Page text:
Farooq was singled out and questioned after he was seen reading a book entitled ‘Terrorism Studies’. He was so affected by the incident that he discontinued the course, but felt he should speak out since this could happen to “any Muslim lad”.
In the letter of apology from the University, an official describes PREVENT as a “very broad duty, devoid of detail”. Farooq’s case illustrates how vague PREVENT guidelines can lead to discrimination and racial profiling.
This is not an isolated incident. CAGE has received almost 100 similar cases of over-reporting, some of which we have detailed in our latest report. The consequences for individuals are devastating and rip apart trust in civil society and those in positions of authority such as teachers, doctors and the police.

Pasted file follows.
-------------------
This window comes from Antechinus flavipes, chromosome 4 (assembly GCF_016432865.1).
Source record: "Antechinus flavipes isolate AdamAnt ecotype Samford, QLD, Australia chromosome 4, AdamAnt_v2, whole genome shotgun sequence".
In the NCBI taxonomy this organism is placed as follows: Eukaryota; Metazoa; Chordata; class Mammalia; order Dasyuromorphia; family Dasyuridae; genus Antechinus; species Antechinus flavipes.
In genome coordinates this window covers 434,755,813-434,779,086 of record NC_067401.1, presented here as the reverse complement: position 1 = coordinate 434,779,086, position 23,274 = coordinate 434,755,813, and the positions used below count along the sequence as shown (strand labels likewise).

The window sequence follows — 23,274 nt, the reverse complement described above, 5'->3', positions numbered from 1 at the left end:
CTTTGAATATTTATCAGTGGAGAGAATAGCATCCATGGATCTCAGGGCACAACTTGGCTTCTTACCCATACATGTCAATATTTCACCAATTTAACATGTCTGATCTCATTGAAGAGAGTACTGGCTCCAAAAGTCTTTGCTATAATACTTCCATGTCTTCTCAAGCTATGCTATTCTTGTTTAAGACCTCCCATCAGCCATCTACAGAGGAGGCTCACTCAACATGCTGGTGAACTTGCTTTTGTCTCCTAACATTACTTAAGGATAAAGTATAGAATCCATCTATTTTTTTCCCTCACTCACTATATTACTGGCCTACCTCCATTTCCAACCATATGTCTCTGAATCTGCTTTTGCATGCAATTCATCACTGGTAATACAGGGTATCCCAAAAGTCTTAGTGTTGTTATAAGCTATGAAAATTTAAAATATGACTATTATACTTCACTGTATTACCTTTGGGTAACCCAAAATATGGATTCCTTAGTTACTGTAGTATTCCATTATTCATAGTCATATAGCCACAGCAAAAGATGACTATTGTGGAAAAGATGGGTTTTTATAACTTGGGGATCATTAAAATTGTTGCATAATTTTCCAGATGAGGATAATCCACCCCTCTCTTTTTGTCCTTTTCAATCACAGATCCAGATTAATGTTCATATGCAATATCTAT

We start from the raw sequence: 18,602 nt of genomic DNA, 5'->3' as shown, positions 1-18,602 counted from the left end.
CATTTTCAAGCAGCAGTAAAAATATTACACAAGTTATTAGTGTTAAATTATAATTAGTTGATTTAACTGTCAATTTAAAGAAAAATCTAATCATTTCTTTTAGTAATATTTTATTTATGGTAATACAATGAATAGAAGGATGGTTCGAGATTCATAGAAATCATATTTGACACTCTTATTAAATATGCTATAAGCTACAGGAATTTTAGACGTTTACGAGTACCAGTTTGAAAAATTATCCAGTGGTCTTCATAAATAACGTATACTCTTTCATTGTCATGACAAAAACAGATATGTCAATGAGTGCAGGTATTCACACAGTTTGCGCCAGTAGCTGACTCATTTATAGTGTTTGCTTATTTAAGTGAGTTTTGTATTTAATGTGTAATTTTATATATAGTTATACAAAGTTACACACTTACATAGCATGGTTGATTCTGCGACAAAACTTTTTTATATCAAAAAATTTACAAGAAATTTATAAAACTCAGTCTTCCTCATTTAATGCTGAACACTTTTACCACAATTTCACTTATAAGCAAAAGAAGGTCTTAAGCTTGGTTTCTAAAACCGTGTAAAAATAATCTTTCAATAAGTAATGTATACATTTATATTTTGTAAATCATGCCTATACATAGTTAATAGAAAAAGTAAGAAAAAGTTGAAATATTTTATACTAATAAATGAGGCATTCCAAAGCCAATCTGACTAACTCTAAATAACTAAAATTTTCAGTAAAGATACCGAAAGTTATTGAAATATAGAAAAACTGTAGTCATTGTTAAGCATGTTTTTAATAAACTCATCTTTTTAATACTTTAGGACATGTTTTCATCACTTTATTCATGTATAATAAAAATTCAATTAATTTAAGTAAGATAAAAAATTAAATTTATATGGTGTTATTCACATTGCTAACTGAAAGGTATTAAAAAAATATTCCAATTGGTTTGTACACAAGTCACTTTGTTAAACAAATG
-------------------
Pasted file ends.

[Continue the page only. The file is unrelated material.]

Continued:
CAGE communications officer Ibrahim Mohamoud said:
“Farooq’s case demonstrates how the government’s PREVENT strategy tramples on academic freedom and results in profiling.”
“Ambiguous definitions and a loose understanding of Islamic political causes means Muslims are being referred through PREVENT simply due to their religious or political views that pose no danger to society.”
“The government has placed over 300,000 public sector workers in a position which could feed mistrust of public institutions and essential services. With only two hours of training deemed sufficient in spotting the signs of radicalisation, we are likely to see more over reporting and further criminalisation.”
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